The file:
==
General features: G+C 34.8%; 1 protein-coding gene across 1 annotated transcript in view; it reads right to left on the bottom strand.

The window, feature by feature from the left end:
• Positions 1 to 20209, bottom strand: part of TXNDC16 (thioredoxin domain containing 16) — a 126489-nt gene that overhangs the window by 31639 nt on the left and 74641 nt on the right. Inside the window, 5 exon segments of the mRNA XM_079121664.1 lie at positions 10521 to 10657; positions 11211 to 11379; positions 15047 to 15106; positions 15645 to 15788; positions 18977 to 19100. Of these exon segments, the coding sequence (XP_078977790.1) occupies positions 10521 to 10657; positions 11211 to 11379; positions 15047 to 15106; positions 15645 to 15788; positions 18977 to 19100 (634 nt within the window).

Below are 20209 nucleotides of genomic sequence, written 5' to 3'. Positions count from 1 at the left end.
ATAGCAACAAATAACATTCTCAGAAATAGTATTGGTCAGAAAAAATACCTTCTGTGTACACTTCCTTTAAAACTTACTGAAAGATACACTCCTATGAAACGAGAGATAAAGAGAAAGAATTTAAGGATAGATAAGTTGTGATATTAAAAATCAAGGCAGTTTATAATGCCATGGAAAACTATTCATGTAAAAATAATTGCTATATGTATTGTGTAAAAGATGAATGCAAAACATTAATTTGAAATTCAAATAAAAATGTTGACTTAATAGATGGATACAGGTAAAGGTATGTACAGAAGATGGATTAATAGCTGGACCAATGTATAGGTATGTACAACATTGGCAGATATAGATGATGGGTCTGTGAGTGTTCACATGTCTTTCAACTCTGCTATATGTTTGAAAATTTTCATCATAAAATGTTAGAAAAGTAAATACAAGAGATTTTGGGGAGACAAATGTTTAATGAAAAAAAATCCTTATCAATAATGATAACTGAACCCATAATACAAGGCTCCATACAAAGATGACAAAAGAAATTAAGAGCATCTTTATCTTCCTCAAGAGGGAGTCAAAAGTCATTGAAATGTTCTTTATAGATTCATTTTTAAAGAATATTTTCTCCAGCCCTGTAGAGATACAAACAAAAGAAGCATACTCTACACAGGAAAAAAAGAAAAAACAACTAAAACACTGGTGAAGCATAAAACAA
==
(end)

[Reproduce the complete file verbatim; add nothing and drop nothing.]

General features: G+C 34.8%; 1 protein-coding gene across 1 annotated transcript in view; it reads right to left on the bottom strand.

The window, feature by feature from the left end:
• Positions 1 to 20209, bottom strand: part of TXNDC16 (thioredoxin domain containing 16) — a 126489-nt gene that overhangs the window by 31639 nt on the left and 74641 nt on the right. Inside the window, 5 exon segments of the mRNA XM_079121664.1 lie at positions 10521 to 10657; positions 11211 to 11379; positions 15047 to 15106; positions 15645 to 15788; positions 18977 to 19100. Of these exon segments, the coding sequence (XP_078977790.1) occupies positions 10521 to 10657; positions 11211 to 11379; positions 15047 to 15106; positions 15645 to 15788; positions 18977 to 19100 (634 nt within the window).

Below are 20209 nucleotides of genomic sequence, written 5' to 3'. Positions count from 1 at the left end.
ATAGCAACAAATAACATTCTCAGAAATAGTATTGGTCAGAAAAAATACCTTCTGTGTACACTTCCTTTAAAACTTACTGAAAGATACACTCCTATGAAACGAGAGATAAAGAGAAAGAATTTAAGGATAGATAAGTTGTGATATTAAAAATCAAGGCAGTTTATAATGCCATGGAAAACTATTCATGTAAAAATAATTGCTATATGTATTGTGTAAAAGATGAATGCAAAACATTAATTTGAAATTCAAATAAAAATGTTGACTTAATAGATGGATACAGGTAAAGGTATGTACAGAAGATGGATTAATAGCTGGACCAATGTATAGGTATGTACAACATTGGCAGATATAGATGATGGGTCTGTGAGTGTTCACATGTCTTTCAACTCTGCTATATGTTTGAAAATTTTCATCATAAAATGTTAGAAAAGTAAATACAAGAGATTTTGGGGAGACAAATGTTTAATGAAAAAAAATCCTTATCAATAATGATAACTGAACCCATAATACAAGGCTCCATACAAAGATGACAAAAGAAATTAAGAGCATCTTTATCTTCCTCAAGAGGGAGTCAAAAGTCATTGAAATGTTCTTTATAGATTCATTTTTAAAGAATATTTTCTCCAGCCCTGTAGAGATACAAACAAAAGAAGCATACTCTACACAGGAAAAAAAGAAAAAACAACTAAAACACTGGTGAAGCATAAAACAA